If the patient is unstable, your only goal is getting the patient to the OR as quickly as possible. If stable, a portable chest x-ray, as well as AP/lateral views of the neck should be obtained – to look for any bullet fragments, soft tissue swelling, or air outside the trachea.
Next, we need to determine which of the three zones of the neck are involved. Zones I and III are worrisome areas, and these patients will all be getting vascular imaging. Zone II recommendations have changed over the years, to the point where now CTA is obtained in all three zones of the neck.
The “gold standard” of assessing the vasculature in neck trauma has been conventional angiography, as sensitivities are greater than 99%. Since the advent of multi-slice CT angiography, CTA has overtaken angiography as the first test ordered, as it is faster, less expensive, and non-invasive (and does not require IR). Sensitivity of multi-detector CT angiography is 90-100%, when compared to conventional angiography and surgical exploration. Sensitivity is even better with 64-slice CT.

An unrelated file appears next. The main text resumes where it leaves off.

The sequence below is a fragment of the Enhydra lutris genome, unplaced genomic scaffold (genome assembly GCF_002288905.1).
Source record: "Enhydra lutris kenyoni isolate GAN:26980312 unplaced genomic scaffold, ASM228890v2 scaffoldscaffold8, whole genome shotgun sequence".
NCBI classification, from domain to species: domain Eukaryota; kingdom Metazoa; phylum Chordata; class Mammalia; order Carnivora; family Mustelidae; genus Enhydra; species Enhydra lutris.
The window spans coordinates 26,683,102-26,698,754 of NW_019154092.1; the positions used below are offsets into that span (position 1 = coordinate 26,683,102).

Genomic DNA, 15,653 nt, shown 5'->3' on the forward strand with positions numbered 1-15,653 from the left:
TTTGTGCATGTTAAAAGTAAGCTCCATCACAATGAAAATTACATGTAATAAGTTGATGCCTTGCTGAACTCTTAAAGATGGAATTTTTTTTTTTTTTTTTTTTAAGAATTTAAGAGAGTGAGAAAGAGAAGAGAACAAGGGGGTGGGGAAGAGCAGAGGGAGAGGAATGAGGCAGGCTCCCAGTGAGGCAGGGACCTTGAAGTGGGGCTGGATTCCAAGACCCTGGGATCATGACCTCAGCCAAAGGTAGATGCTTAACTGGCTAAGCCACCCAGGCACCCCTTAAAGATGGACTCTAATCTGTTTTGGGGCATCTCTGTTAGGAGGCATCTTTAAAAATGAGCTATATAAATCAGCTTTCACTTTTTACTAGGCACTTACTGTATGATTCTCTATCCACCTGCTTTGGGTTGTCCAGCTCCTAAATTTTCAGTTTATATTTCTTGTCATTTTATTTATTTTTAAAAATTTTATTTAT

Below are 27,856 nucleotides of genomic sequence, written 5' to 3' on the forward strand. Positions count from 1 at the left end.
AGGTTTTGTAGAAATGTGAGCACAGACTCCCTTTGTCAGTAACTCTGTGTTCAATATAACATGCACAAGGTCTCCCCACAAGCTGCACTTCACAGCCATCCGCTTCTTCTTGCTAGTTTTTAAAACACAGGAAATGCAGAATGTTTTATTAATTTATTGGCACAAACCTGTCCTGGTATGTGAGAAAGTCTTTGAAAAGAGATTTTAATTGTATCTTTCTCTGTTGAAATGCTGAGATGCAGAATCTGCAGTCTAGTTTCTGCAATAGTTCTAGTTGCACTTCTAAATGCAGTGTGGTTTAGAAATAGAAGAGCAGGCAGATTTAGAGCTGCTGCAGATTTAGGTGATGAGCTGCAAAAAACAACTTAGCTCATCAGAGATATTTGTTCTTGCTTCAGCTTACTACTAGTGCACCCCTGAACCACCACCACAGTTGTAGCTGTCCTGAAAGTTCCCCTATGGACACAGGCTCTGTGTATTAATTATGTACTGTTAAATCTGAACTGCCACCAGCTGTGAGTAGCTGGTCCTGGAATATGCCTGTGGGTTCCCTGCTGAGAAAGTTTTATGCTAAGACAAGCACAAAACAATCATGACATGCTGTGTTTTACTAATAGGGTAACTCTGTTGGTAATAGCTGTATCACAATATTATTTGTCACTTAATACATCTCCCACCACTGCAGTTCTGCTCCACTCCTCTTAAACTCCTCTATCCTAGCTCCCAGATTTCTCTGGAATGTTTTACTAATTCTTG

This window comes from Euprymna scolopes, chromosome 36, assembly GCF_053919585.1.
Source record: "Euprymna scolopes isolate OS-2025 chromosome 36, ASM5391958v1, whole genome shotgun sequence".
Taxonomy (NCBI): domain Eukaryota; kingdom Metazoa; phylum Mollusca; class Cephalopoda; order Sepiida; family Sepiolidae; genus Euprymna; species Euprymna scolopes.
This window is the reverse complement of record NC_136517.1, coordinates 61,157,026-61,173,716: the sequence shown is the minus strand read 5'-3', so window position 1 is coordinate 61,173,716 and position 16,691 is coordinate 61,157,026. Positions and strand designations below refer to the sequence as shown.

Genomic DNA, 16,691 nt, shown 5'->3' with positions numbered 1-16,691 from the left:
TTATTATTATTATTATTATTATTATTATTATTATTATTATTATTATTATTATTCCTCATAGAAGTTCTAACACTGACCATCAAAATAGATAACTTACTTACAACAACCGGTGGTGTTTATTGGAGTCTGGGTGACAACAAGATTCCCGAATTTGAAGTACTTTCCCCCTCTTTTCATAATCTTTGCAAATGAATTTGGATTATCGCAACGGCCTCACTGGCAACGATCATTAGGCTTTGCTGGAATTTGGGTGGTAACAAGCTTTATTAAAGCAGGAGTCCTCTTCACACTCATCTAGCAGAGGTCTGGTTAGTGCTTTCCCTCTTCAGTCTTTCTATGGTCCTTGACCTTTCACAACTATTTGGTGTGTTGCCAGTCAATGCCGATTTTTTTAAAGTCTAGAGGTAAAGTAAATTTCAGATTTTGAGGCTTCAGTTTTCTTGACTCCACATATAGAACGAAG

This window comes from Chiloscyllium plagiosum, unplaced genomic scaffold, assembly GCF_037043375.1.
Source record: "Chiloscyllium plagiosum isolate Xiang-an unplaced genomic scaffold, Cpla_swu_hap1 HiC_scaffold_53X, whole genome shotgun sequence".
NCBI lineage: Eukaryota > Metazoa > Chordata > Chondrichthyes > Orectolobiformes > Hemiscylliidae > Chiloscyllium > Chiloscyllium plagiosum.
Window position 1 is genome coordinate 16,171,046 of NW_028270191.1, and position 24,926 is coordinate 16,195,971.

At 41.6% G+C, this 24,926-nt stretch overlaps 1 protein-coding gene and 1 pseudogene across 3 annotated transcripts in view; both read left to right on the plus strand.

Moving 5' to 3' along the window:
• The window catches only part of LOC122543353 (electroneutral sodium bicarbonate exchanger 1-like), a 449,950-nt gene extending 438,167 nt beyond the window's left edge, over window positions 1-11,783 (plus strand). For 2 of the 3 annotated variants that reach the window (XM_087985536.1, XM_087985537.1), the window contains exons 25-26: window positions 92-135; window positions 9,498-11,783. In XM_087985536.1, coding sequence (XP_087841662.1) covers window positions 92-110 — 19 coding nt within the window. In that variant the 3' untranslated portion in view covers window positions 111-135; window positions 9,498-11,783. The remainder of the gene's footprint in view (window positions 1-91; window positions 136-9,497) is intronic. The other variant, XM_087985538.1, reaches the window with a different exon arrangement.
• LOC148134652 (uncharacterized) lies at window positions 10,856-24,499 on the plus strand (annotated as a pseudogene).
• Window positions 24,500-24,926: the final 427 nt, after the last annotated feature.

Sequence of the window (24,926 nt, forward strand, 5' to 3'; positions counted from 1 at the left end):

Duplex ultrasound has been used as well, with a comparable sensitivity to CTA, though it is very operator-dependent, and so is less frequently used emergently.
Angiography is only used if the CTA or duplex sonography is inconclusive or positive (and endovascular intervention is the next step). Multi-slice CT angiography has now supplanted angiography as the test of choice – in all three zones of the neck. It took some time, but Zone II recommendations are now similar to management of the other two zones.
Vascular assessment using CTA should be obtained even in blunt trauma, as there is a high miss rate of vascular injuries in blunt neck trauma – with delayed neurologic sequelae as a result.